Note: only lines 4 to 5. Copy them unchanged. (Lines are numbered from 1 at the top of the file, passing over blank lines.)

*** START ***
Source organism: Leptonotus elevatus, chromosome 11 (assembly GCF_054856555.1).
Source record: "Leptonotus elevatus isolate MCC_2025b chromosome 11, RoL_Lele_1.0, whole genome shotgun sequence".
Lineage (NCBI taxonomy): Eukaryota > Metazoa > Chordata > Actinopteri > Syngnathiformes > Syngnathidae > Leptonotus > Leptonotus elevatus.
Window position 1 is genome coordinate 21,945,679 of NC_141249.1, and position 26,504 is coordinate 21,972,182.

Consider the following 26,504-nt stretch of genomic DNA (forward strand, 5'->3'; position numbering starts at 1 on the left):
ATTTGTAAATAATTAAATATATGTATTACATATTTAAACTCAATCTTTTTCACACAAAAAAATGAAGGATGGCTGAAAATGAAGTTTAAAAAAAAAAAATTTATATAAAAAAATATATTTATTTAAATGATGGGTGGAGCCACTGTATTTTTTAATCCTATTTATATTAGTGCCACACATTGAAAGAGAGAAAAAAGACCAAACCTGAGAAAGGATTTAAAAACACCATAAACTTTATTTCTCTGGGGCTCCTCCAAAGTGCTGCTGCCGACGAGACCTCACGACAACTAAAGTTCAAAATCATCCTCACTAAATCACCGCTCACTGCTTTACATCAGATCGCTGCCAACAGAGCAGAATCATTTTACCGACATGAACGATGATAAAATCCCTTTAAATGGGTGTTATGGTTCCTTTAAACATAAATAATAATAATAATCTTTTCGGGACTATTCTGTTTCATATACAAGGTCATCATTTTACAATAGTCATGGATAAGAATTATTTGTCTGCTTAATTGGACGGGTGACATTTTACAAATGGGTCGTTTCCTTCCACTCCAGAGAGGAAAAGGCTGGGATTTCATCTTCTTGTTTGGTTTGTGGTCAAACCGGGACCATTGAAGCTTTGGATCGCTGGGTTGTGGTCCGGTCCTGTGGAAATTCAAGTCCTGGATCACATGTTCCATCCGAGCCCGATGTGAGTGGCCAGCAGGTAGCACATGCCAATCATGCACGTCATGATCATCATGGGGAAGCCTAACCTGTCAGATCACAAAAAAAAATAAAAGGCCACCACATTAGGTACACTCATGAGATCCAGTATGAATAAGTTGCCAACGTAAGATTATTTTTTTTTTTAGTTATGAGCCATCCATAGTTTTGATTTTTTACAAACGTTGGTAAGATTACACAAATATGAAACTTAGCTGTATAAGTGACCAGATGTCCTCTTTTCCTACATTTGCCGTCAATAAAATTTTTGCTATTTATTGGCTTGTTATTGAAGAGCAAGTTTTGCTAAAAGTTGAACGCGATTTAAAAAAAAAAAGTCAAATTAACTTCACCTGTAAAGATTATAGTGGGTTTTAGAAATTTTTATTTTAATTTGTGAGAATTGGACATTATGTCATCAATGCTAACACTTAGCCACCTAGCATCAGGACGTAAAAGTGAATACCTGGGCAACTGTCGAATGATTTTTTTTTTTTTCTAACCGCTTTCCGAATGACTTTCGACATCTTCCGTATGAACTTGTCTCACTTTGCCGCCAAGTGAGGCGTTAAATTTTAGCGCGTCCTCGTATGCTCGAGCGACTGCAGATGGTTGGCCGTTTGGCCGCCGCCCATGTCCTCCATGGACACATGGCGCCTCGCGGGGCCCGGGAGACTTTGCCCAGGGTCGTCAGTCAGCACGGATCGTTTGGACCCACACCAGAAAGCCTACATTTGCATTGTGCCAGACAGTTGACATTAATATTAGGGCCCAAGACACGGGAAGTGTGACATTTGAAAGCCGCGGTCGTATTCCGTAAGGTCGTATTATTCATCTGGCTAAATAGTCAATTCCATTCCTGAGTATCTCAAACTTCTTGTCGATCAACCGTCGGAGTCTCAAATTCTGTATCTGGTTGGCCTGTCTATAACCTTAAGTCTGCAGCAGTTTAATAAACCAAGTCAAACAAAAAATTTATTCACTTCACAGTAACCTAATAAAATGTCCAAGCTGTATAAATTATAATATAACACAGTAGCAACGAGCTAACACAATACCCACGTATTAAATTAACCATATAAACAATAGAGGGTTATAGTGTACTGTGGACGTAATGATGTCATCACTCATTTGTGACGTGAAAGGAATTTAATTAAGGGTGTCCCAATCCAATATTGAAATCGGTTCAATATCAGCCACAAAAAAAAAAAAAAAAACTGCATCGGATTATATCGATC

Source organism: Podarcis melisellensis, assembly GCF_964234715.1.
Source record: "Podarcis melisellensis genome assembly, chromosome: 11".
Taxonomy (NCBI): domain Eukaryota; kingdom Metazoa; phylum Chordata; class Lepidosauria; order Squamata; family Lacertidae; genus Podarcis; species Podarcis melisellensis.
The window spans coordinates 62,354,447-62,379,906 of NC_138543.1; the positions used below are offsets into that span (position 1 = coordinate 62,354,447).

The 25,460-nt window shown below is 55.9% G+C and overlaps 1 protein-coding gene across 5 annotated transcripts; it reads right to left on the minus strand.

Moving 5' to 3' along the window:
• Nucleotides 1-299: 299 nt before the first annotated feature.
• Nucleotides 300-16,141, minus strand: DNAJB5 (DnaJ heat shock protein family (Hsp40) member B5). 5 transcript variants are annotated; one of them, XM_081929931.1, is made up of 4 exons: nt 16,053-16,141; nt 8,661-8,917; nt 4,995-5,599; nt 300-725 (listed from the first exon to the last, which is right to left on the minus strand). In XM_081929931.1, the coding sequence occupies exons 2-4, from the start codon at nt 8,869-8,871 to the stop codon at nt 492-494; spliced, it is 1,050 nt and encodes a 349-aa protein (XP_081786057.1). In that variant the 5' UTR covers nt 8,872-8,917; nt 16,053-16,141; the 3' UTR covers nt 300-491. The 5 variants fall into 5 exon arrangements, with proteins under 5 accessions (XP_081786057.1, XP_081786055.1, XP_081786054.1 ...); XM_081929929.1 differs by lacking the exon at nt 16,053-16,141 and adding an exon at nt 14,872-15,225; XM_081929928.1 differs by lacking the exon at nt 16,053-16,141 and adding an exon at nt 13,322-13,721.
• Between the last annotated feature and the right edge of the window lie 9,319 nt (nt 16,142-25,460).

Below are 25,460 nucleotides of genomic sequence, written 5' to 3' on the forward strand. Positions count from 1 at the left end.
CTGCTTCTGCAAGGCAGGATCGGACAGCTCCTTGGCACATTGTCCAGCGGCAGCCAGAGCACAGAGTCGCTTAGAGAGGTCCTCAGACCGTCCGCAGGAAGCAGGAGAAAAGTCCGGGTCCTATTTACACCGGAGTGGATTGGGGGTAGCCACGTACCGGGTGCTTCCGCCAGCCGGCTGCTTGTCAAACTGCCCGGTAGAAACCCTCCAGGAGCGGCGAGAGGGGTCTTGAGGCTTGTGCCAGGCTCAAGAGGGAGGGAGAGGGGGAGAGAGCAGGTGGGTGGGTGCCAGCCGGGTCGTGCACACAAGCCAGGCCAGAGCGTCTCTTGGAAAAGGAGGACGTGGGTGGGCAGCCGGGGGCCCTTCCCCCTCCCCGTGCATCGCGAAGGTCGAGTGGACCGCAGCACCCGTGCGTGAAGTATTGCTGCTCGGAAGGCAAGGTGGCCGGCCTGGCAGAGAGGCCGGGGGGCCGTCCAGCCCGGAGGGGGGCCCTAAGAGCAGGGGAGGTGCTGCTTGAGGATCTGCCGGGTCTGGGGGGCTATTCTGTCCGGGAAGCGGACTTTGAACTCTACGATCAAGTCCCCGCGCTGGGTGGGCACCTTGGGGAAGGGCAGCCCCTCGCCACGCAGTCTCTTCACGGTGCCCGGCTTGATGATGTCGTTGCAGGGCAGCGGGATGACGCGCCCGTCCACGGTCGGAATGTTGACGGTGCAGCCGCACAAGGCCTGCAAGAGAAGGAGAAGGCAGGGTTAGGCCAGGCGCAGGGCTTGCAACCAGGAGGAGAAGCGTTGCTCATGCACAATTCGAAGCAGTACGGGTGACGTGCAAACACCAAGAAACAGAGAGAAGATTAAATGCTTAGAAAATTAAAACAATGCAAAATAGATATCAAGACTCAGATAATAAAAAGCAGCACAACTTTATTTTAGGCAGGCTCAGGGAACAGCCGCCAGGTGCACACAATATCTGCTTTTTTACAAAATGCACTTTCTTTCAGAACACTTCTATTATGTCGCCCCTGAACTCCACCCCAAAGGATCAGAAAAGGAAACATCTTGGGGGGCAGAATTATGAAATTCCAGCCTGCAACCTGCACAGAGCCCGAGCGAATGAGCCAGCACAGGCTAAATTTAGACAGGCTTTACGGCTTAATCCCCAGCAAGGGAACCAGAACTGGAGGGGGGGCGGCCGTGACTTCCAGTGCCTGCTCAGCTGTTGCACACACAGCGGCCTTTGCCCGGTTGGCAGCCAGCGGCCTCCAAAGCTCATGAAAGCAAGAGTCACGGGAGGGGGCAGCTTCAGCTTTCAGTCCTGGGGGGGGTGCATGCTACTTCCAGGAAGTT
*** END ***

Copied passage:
Window position 1 is genome coordinate 21,945,679 of NC_141249.1, and position 26,504 is coordinate 21,972,182.

Consider the following 26,504-nt stretch of genomic DNA (forward strand, 5'->3'; position numbering starts at 1 on the left):